Warren Buffett doesn't think it's smart to use debt to buy stocks. He explained in his letter to shareholders this year that Berkshire Hathaway (NYSE: BRK-A)(NYSE: BRK-B) shares have plunged by more than 37% on four occasions, movements that he said "offers the strongest argument I can muster against ever using borrowed money to own stocks."
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Of course, some investors criticized this statement because Buffett's record was built on borrowed money. A well-publicized 2013 study said that "Buffett's returns appear to be neither luck nor magic, but, rather reward for the use of leverage combined with a focus on cheap, safe, quality stocks."
The conclusion sure takes the magic out of Berkshire, doesn't it?
America, the levered
In truth, a lot of investors -- yes, even the nitpickers -- are probably using leverage to boost their returns. If you have a mortgage or car loan and simultaneously invest in a 401(k) plan or IRA, you are effectively using borrowed money to invest. It may not feel that way, but investing instead of paying down debt is the same thing as borrowing money to invest.
People who buy homes as their primary residence can use nearly 29-to-1 leverage with FHA mortgages, well above the 1-to-1 leverage most people can get in the stock market. No one bats an eye, but it's a very leveraged bet on seeing home prices (or rents) go up over time.
There's nothing wrong with having a mortgage and investing in a 401(k), or making a small down payment on a home you plan to live in for a long time. It generally works out just fine because the loans aren't callable. It's the terms of the debt, not the debt itself, that Buffett is most worried about.
Good debt, bad debt
Some people like to call certain types of debt "good debt" and other types "bad debt." High-interest debt is always bad debt. Low-interest debt can be good debt, but generally only if the rate is fixed, and the bank can't phone you up and demand that you repay it immediately.
This is why Buffett warns common people like you and me not to use borrowed money to invest -- there isn't much "good debt" available to buy stocks. Individual investors have to use margin loans, which carry variable rates of interest, and include terms that allow the lender to force you to repay them at a moment's notice.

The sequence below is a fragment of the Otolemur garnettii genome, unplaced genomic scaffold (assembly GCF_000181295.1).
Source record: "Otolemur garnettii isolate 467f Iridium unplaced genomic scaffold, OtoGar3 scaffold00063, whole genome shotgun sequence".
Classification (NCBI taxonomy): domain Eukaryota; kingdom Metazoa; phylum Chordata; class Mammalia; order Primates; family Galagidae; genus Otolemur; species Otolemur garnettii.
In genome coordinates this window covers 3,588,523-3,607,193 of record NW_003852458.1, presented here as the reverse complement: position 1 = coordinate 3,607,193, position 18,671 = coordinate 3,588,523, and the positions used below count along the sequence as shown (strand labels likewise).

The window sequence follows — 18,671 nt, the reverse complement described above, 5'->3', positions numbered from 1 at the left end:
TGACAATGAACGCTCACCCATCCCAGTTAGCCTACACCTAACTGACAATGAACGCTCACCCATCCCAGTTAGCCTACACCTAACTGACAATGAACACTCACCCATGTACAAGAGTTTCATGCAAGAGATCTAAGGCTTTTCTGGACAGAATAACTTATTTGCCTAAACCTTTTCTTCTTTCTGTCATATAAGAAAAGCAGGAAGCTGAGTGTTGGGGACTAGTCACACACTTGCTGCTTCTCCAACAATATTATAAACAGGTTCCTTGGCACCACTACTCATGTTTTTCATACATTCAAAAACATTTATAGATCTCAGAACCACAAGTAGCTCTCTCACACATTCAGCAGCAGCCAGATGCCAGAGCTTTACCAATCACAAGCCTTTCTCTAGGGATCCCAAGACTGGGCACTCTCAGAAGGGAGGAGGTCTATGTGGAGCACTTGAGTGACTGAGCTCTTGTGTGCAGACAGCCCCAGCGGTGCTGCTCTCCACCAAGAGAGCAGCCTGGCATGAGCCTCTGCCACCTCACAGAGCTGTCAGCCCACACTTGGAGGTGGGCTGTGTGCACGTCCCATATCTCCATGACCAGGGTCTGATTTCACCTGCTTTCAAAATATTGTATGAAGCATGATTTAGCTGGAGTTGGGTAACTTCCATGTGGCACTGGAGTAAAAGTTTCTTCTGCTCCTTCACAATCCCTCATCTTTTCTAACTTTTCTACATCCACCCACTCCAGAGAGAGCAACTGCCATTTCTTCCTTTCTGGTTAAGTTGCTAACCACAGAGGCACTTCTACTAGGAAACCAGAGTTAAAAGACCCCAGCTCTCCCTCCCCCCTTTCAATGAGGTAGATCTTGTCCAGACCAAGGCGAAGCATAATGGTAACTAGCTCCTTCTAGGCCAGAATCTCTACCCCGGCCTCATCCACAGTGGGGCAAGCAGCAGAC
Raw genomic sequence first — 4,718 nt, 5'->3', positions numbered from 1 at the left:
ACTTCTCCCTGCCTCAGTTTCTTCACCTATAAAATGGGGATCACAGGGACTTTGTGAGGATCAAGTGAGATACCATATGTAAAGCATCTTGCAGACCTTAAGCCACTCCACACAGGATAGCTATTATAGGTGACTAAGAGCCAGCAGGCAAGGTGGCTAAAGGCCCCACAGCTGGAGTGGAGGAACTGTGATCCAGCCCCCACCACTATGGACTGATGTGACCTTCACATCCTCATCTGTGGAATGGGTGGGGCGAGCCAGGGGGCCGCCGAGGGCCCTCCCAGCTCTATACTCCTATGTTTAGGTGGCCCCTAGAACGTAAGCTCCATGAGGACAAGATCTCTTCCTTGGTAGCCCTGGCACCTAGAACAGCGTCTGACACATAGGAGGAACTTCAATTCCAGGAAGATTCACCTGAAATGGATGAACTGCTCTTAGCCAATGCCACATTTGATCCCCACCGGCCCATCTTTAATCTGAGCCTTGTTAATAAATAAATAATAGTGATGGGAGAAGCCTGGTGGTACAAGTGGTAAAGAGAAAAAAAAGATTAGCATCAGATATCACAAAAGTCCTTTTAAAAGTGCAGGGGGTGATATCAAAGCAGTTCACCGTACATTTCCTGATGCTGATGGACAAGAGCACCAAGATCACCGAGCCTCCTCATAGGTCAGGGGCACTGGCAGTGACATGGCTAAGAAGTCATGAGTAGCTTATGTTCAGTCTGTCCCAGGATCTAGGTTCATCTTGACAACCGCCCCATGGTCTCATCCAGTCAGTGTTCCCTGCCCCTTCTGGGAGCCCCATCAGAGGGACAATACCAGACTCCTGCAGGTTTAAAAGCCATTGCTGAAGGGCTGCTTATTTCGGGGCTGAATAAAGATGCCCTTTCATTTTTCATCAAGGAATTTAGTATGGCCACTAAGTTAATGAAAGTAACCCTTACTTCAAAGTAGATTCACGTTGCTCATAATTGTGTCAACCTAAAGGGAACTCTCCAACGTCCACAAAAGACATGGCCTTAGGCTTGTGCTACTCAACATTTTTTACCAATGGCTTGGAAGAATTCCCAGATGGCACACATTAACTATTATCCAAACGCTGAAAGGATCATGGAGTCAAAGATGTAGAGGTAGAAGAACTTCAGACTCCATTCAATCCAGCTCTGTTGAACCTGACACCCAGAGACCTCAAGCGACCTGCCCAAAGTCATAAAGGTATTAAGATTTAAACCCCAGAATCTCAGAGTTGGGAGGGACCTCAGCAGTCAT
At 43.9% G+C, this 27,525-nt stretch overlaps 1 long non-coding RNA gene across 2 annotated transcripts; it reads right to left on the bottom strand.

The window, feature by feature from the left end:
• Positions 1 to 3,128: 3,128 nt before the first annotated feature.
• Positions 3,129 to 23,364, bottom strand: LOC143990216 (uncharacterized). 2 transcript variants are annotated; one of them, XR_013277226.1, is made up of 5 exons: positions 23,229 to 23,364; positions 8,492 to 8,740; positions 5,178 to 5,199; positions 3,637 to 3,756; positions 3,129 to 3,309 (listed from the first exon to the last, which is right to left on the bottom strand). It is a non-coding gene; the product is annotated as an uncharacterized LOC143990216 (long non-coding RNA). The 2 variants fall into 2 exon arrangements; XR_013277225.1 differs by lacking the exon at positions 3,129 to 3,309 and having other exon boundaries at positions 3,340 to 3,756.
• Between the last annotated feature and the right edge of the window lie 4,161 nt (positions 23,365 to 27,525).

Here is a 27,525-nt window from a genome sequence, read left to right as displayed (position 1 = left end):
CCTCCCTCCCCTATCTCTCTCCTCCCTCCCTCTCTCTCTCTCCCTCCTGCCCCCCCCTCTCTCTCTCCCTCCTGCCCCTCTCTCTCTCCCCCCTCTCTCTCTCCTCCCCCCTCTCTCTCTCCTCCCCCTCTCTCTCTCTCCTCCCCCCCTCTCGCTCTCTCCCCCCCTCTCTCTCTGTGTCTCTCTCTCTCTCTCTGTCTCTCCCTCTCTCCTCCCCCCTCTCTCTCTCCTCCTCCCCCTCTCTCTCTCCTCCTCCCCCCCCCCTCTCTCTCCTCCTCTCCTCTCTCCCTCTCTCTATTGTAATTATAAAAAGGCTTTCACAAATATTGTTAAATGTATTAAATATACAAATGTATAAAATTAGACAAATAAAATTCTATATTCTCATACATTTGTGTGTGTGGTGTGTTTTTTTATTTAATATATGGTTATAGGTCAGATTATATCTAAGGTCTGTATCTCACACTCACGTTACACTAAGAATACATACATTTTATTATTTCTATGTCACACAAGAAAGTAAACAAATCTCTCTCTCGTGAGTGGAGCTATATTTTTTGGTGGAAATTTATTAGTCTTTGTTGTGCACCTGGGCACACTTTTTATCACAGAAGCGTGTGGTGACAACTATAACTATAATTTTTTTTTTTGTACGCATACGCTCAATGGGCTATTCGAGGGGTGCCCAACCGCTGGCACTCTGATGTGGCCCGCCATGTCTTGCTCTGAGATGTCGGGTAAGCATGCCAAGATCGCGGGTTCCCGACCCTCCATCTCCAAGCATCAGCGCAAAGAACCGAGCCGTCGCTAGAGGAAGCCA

If you use a margin loan to buy stocks, and those stocks go down in value, your broker can phone you up to say "put more money in your account by tomorrow or we'll start selling your stocks." But they don't even have to do that. The Securities and Exchange Commission explains on its website just how dangerous margin debt can be:
The seduction of leverage
In an interview with CNBC, Buffett said that "my partner Charlie says there [are] only three ways a smart person can go broke: liquor, ladies, and leverage," adding that "the truth is -- the first two he just added because they started with L -- it's leverage."
By 1973, Buffett's earliest investors would have already known he was an incredible investor, and that Berkshire Hathaway owned a portfolio of quality companies, public and private. But had they used margin loans to amplify their returns, they may have well gone broke, given Berkshire shares dropped by 59% from 1973 to 1975, which would easily wipe out the most levered investors.
From 1965 to 1973, Buffett turned $1 of market value into more than $6. Imagine being so greedy that you chose to leverage it up, ultimately losing it all in the ensuing downturn, missing out on seeing your wealth multiply several thousand times more from 1974 to 2017.
Buffett's issue isn't necessarily with leverage, but how you get it. If you can borrow on the same terms as Berkshire, you'd be quite wise to use leverage. But you can't. I can't. Very few people or companies can, which is why Buffett advises investors to stay away from leverage, even if he uses it himself.
It's not hypocritical, it's just simplification. For the 99.999% of people who can't borrow like Buffett, it's very good advice.
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